Monday, May 23, 2016

Why Hoffa was Killed: Unfunded Pension Liability

Unfunded pension liability.  How can a pension get unfunded, not funded.  People work, the boss puts some money in a pot, the pot grows over time.  What could go wrong?

Well, start at the beginning where both the definitions and the premise are wrong.  What is put in the pot is not money, it's malcredit.  Next, those liable for the pension need not ever put in all of the malcredit promised, because with the magic of compounding interest, promises about future payments can be fulfilled with far less assets today.  Pensions start off underfunded on purpose.

This may work relatively well when pensions are funded by money and invested in true economy assets, but when Nixon went off the gold standard (lite) in 1971, this gets dicey since there is no rational limit to what can be promised to pensioners, or anyone else.  Curiously, Nixon let Jimmy Hoffa out of prison in 1971 too.  Inflation kicks in, and all of a sudden everyone is trying out all sorts of financial engineering to to deal with the new economic system Nixon introduced.

 The premise that money only grows through interest is false, we now have negative interest rates.  And then add in many instances the tally is on the books as treasury, that is on the asset side of the balance sheet against a company's liability side.  They should balance, but since the liability is in the future, who can help but borrow that asset today?  But sadly, if he company goes down, that pension goes poof too.

In 1982 in the management side of the table in the Longshoreman Master Contract negotiations, unfunded pension liability was the strike issue.  Hadn't a clue what that was, but learned right away.  The company for which I worked had the pension inside the company, and it was fully funded, so my vote was take a hard position against the union.  The union tactic was to pick off small companies like the one I worked for first, and then put pressure on the big companies next.  There were petty harrassments going on back at the shop, my job was to grin and bear it.

But then murders started, mysterious, unsolved to this day. That essay blames the communist party, but this book blames the mob.  (Indeed, the book cites a dozen of so mysterious union murders across the country in those times). Who knows?  The fact of the matter is the big issue was unfunded pension liability, and usually murders are about "the big issue."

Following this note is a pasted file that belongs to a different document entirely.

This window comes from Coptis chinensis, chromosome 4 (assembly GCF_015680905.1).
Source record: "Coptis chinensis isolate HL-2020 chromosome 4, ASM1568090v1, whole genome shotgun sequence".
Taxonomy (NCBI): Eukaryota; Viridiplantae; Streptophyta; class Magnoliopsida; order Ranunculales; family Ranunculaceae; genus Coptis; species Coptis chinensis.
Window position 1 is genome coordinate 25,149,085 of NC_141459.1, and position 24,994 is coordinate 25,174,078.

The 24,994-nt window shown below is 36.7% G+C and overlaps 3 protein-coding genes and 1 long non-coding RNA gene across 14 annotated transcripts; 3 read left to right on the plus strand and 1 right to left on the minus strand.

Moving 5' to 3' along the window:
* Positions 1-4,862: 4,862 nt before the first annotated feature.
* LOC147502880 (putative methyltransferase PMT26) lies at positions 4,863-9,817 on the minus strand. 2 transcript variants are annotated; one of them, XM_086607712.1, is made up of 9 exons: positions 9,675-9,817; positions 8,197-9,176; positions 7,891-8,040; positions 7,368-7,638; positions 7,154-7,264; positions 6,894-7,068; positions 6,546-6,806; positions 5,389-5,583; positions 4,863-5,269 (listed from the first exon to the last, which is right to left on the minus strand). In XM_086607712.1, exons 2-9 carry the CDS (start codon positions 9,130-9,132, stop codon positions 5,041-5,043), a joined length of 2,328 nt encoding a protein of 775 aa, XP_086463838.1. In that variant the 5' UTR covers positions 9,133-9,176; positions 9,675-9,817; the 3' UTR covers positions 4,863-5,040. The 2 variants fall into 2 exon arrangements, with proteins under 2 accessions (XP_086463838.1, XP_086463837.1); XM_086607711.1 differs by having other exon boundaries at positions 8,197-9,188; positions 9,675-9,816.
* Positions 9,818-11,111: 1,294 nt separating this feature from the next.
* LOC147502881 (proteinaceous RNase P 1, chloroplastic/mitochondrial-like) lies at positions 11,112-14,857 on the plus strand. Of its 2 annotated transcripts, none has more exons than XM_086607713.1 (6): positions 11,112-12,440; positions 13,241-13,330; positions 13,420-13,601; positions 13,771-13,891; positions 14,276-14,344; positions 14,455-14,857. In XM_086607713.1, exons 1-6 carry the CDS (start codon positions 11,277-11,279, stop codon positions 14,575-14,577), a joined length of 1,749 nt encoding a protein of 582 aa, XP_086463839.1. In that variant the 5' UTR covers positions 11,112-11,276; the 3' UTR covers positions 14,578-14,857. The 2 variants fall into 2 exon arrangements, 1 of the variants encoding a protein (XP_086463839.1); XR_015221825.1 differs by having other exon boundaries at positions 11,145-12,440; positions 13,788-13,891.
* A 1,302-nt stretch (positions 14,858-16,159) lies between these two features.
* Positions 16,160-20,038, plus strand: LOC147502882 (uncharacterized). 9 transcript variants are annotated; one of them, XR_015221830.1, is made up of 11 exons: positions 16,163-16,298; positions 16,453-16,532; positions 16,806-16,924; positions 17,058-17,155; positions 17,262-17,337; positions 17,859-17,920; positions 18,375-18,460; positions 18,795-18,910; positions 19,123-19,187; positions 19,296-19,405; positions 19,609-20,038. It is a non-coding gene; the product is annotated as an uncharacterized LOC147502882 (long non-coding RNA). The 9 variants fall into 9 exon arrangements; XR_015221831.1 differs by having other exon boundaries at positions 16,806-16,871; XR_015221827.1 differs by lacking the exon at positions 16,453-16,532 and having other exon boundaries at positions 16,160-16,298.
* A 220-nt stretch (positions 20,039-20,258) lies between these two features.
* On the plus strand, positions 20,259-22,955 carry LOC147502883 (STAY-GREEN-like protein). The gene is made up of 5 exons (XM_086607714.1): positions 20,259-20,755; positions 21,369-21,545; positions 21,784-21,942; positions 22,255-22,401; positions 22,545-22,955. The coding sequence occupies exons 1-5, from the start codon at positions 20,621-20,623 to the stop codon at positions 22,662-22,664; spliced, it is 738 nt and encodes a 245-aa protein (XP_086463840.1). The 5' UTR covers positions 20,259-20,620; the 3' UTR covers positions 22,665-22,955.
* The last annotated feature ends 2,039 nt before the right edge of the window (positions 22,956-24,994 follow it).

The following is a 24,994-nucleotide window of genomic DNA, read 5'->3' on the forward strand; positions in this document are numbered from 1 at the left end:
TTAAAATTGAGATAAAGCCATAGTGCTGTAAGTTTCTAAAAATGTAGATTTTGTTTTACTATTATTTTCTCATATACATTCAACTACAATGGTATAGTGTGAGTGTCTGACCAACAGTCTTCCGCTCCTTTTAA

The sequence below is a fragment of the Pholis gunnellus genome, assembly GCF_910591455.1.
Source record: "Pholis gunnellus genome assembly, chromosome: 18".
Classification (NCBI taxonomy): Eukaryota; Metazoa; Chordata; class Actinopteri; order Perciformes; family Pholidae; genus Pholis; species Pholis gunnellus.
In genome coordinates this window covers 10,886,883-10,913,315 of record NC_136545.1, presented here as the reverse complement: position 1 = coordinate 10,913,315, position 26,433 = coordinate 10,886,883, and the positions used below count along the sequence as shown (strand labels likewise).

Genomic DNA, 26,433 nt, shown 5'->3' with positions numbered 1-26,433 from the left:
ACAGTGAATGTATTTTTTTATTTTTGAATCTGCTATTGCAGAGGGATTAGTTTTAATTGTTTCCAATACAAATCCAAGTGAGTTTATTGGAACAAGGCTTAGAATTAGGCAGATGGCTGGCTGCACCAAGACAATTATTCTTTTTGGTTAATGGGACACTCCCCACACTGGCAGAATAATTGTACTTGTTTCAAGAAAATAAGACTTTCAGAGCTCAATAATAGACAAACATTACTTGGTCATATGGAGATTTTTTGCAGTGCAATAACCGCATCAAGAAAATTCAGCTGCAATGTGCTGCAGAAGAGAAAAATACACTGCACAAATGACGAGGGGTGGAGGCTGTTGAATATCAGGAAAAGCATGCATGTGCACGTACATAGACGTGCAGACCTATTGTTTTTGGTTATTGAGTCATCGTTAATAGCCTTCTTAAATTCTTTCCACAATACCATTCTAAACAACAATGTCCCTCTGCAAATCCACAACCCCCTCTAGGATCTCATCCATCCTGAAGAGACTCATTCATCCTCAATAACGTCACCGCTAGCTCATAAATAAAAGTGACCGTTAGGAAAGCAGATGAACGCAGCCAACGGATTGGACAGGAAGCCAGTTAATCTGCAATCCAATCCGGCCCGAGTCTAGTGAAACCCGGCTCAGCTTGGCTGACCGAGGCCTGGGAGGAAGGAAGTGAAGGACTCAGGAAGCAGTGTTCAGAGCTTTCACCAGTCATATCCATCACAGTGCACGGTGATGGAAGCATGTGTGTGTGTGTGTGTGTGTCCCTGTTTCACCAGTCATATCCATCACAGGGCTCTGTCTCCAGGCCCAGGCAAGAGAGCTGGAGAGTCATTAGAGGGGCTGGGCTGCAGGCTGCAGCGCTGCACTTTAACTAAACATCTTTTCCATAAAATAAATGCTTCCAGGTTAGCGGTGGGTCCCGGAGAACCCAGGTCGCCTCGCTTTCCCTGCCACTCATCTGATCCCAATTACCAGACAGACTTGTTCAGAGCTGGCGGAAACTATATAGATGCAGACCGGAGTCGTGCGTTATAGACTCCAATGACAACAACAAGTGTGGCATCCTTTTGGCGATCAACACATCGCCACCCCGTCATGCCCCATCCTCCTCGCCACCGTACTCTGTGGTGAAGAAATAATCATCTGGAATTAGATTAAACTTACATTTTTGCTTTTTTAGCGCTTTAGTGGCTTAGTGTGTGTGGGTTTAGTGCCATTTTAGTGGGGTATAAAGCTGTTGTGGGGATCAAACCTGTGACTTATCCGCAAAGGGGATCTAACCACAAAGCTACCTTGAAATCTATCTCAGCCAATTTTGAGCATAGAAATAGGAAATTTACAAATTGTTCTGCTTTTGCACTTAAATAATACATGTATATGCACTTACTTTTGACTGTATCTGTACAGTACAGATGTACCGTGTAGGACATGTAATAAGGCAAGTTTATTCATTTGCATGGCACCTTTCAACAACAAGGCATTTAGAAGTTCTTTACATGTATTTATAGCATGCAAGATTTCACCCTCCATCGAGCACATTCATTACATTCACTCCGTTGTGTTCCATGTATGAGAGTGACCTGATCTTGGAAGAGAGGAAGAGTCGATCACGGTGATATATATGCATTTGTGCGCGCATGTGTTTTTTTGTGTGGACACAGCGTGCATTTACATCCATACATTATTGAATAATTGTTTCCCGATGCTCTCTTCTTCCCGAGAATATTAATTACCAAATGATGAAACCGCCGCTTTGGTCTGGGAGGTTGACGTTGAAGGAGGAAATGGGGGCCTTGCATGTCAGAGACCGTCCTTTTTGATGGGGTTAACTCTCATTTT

With a new wife and infant at home, and people on the other side getting mysteriously murdered (WE weren't doing it, were we?) the idea of getting protection came up, but the smart money said it was all intra-union fighting.  Are you sure?  And who, of all the people on managements' side sitting in the meeting was most expendable?  Me!  They lived in gated communities and I lived across from the Bart tracks in Albany.  Sheesh.

Well, the can got kicked down the road.  The union did not get much if anything.  And today the unions are looking at 60% haircuts on benefits not being enough to save the pension.  Jimmy Hoffa would not put up with that.  He is dead.  And a dozen other reformers across the country.  Pensions are a huge source of (mal)credit, and since they only grow, one can borrow against what they will be worth in the future.  My guess is Hoffa and the others were murdered essentially for getting in the way of the looting of pensions in the new economic regime.

The heart of this problem is interest, at any rate of any amount for any duration.  With 100 other aspects, no one will focus on this, the actually heart of the problem.  The miracle of compounding interest is a two edge sword.

If you'll note most of the articles on the miracle of compounding interest are directed at the young, for a little today becomes a lot later.  The young accept this even if they do not participate themselves.  But those who use it are the old, whose new (young) projects, funded with malcredit, that promise to be paid back later based on doubtless success.  What could go wrong?

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